Photo by Stas Tolstnev/

5 things you should know before pooping in the woods

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Mention poop and everyone gets the giggles. But pooping al fresco is surprisingly serious. Drop your waste in the woods the wrong way, and you do more than just gross out fellow hikers and campers—you gross them out and make them sick. There’s also the very small chance you start a wildfire.

At one point or another, knowing how to poop in the woods will come in handy. And if bears can do it, so can you!

Stay far away from water

Make sure you’re 200 feet away (60 metres, or around 70 adult paces) from any water source before you cop a squat. And, if you’re hiking (we shouldn’t even need to say it) stay well off the trail. Seriously. Your fellow hikers—who love nature, but not that much—will thank you.

Find your ideal spot

You’ll probably need something to hold on to or lean against, so look for a fallen log, nice big boulder or tree. And this should go without saying, but we’ll say it anyway — make sure you know what poison ivy, poison oak, poison sumac, stinging nettles, and giant hogweed look like first.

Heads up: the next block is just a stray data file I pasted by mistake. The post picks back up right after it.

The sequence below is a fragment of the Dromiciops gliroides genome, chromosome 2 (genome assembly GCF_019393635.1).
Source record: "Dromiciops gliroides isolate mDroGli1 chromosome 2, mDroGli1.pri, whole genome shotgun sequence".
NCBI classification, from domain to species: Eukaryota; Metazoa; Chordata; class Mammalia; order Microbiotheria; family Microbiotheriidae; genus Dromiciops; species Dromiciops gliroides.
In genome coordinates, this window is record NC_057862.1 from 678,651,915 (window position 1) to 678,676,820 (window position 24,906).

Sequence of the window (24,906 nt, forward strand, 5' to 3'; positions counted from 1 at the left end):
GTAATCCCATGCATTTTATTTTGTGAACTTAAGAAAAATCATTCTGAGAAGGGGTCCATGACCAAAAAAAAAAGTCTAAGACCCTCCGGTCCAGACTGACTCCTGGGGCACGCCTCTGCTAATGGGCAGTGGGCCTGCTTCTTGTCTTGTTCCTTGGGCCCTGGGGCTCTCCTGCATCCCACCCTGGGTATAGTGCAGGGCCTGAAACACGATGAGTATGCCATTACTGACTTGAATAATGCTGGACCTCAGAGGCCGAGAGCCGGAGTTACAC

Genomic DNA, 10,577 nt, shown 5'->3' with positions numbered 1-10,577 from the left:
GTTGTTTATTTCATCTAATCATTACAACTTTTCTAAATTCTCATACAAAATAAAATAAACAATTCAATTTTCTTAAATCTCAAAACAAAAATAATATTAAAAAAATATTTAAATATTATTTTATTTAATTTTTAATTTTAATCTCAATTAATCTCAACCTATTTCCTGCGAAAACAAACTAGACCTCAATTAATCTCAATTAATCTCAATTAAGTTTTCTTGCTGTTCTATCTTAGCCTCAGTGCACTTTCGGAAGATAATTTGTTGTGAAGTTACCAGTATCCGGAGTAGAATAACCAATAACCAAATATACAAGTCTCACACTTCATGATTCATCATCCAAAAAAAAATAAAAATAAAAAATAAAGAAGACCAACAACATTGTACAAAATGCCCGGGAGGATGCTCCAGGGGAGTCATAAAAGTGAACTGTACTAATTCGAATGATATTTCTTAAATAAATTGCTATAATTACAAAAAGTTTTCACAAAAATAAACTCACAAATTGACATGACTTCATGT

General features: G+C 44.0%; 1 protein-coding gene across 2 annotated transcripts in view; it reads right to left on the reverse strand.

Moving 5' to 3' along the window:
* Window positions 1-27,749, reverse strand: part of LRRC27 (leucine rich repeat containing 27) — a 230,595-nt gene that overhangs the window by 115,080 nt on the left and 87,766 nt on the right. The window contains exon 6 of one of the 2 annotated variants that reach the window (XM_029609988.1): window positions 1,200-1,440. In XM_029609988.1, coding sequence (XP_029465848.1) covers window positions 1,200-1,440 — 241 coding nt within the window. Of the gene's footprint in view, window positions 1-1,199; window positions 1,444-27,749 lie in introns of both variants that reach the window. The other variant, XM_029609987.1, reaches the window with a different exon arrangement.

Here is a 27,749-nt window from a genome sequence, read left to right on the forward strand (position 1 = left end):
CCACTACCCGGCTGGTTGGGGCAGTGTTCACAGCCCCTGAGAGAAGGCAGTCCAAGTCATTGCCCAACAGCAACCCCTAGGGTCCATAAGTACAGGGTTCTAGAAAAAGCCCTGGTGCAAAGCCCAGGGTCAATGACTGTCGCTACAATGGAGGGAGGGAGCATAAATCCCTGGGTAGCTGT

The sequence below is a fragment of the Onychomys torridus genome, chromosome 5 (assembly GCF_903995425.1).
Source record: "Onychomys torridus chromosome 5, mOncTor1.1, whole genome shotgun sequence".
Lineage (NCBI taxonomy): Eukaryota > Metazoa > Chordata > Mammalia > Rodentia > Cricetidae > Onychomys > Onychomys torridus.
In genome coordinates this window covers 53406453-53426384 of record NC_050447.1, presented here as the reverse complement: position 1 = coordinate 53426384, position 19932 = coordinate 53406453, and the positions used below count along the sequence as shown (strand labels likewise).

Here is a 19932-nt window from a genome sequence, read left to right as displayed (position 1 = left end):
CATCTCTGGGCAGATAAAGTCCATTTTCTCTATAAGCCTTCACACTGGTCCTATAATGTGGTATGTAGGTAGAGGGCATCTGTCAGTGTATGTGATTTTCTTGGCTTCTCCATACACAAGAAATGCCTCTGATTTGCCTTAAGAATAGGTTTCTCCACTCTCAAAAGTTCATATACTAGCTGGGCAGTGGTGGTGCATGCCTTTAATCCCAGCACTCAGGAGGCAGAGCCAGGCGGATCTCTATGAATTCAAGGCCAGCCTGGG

Dig a hole

When you’re ready to go, dig a hole at least six inches (15 cm, which is about half a yellow ruler’s length) deep, and go to it. Investing in a small camping trowel can make the digging a little easier. If you’re pooping in the woods frequently, army surplus stores often carry a foldable shovel that can be locked at 90 degrees and used for balance.

Disguise your—ahem—leavings

Once you’re done, drop your toilet paper the hole, fill it up and cover it with grass and twigs to disguise it. If you’re using wipes, pack them out unless they clearly say “biodegradable.”

Poop and scoop when necessary

Some fragile areas require you to pack out everything, including human waste. If that’s the case, pick up your poop with a baggie (just like you’d poop and scoop for a dog), seal it, and store it in a heavy-duty Tupperware container until you get to a disposal spot. If you’d rather not do that, there are toilet kits available that make the job a little more—well, not pleasant, but at least tolerable.